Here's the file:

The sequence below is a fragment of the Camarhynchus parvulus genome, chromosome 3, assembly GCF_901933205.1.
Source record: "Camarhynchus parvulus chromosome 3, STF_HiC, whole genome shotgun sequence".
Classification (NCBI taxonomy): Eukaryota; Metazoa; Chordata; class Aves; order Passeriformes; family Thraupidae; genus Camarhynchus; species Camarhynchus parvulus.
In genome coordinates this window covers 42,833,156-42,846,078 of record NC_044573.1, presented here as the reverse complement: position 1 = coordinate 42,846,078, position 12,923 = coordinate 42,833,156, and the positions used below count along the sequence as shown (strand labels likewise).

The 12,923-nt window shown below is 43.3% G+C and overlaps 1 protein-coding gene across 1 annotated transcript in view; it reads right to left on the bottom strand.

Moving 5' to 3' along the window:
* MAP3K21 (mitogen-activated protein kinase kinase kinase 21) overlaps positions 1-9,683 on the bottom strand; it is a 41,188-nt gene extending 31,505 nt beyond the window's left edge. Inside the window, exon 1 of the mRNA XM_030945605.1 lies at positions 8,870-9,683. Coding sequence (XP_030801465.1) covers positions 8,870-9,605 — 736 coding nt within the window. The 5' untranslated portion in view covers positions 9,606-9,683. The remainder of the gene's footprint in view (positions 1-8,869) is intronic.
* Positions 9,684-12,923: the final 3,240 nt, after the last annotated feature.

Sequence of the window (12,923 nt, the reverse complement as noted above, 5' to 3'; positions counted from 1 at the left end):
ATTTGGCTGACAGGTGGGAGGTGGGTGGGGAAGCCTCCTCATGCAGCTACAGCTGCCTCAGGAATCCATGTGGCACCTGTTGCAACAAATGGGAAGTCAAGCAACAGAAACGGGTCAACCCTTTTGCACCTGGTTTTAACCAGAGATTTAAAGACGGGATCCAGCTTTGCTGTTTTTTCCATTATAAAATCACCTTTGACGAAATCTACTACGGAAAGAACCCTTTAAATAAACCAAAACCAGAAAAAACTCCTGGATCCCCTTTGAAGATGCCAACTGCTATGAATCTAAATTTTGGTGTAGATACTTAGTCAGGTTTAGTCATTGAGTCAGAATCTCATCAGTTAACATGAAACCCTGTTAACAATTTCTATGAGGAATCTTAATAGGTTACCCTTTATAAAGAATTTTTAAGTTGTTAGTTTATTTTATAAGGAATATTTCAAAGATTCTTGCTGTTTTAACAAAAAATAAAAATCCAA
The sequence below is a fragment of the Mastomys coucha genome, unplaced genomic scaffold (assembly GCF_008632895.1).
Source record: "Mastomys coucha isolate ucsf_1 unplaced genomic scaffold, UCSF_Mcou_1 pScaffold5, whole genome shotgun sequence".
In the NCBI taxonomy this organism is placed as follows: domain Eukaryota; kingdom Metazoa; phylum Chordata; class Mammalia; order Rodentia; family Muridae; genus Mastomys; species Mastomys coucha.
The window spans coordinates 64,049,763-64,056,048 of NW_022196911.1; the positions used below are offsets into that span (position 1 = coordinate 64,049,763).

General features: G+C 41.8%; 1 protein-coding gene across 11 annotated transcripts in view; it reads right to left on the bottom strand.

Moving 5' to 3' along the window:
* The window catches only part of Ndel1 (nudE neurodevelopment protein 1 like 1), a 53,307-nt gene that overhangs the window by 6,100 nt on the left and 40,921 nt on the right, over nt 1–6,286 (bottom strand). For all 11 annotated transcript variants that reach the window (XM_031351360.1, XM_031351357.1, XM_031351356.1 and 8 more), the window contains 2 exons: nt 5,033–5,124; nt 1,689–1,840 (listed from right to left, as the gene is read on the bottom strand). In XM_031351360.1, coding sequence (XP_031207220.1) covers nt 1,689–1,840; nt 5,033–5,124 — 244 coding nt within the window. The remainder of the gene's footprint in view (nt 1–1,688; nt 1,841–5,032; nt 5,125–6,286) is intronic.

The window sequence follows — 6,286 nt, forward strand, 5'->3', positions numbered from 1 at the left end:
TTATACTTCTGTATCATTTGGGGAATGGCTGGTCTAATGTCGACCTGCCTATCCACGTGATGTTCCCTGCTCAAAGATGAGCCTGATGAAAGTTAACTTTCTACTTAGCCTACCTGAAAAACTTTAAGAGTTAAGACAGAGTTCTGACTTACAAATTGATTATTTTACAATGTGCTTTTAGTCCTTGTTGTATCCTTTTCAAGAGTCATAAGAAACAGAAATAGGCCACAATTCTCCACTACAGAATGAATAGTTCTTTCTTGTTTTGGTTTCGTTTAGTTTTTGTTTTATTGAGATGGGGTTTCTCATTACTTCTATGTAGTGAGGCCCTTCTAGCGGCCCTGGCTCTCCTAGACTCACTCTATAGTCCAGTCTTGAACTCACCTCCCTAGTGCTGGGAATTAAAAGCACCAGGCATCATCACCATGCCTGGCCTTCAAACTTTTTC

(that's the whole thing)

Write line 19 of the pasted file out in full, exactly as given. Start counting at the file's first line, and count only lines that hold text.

TTATACTTCTGTATCATTTGGGGAATGGCTGGTCTAATGTCGACCTGCCTATCCACGTGATGTTCCCTGCTCAAAGATGAGCCTGATGAAAGTTAACTTTCTACTTAGCCTACCTGAAAAACTTTAAGAGTTAAGACAGAGTTCTGACTTACAAATTGATTATTTTACAATGTGCTTTTAGTCCTTGTTGTATCCTTTTCAAGAGTCATAAGAAACAGAAATAGGCCACAATTCTCCACTACAGAATGAATAGTTCTTTCTTGTTTTGGTTTCGTTTAGTTTTTGTTTTATTGAGATGGGGTTTCTCATTACTTCTATGTAGTGAGGCCCTTCTAGCGGCCCTGGCTCTCCTAGACTCACTCTATAGTCCAGTCTTGAACTCACCTCCCTAGTGCTGGGAATTAAAAGCACCAGGCATCATCACCATGCCTGGCCTTCAAACTTTTTC